Early polling in Oregon shows plurality of voters voters support same-sex marriage ahead of planned 2014 ballot initiative
May 2, 2013
By Scottie Thomaston
Voters in Oregon favor marriage equality, though the number is still below 50 percent. 49 percent are supportive, with 42 percent in opposition. Oregon’s constitution was amended in 2004 to limit marriage to opposite-sex couples only, and there will be an effort in 2014 to repeal that amendment and replace it with one permitting same-sex couples to marry. As Daily Kos pointed out, the 2014 initiative is 18 months away, and voters were asked if they favor “changing the Oregon constitution” – a formulation that could make some people uncomfortable.
A significant majority of voters aged 18-34 support marriage equality: a solid 67 percent are in favor. The poll also found 9 percent of voters are undecided on the question.
These latest numbers are similar to a poll from Public Policy Polling which showed 54 percent of Oregon voters think same-sex marriage should be allowed in the state, and it comes mere days after a federal judge for the Ninth Circuit Court of Appeals held that Oregon’s anti-gay marriage amendment (along with the federal DOMA) is unconstitutional. As EqualityOnTrial reported at the time, the ruling isn’t the same as a Ninth Circuit panel ruling: it’s an unpublished opinion handed down by a Ninth Circuit judge in his administrative capacity. Although it only applies to the parties involved in that case, the ruling is a strong statement in support of legal equality for same-sex couples.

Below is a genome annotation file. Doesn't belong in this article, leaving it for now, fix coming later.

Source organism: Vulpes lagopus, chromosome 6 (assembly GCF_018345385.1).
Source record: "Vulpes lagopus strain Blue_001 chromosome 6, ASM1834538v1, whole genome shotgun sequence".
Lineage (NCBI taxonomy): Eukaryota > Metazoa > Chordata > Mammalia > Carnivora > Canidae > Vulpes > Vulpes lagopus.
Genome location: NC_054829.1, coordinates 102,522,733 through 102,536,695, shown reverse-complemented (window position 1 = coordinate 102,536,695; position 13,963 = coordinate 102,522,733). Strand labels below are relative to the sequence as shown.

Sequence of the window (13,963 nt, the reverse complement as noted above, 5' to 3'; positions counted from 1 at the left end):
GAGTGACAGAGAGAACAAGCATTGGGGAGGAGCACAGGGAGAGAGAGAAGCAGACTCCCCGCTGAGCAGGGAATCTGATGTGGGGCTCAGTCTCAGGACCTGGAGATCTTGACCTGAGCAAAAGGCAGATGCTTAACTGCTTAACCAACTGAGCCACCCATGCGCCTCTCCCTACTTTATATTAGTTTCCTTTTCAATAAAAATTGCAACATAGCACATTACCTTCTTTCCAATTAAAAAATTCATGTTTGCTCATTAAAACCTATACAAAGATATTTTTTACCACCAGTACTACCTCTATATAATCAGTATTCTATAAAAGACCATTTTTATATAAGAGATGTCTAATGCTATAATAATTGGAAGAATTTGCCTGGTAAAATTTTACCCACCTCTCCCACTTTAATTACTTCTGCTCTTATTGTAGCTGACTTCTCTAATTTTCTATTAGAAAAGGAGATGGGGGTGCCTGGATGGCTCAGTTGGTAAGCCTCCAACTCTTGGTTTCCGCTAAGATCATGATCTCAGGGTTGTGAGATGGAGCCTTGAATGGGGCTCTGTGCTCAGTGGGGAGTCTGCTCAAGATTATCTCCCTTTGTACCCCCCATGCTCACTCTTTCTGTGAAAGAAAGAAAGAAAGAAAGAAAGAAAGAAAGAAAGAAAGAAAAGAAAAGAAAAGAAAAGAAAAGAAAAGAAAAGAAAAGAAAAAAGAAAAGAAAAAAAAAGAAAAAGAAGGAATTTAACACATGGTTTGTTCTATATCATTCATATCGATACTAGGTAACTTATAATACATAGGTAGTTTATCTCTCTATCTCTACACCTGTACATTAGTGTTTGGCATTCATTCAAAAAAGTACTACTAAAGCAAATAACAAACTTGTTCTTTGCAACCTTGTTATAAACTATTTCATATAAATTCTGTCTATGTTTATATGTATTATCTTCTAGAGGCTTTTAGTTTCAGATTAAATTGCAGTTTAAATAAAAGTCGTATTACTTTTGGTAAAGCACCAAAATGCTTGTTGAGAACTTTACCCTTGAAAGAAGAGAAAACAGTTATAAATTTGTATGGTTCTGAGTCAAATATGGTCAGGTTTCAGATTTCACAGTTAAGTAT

These developments followed a failed attempt in an initial fight by marriage equality opponents in early April to change the language of the 2014 initiative’s title. Marriage equality supporters in the state are collecting signatures for the initiative.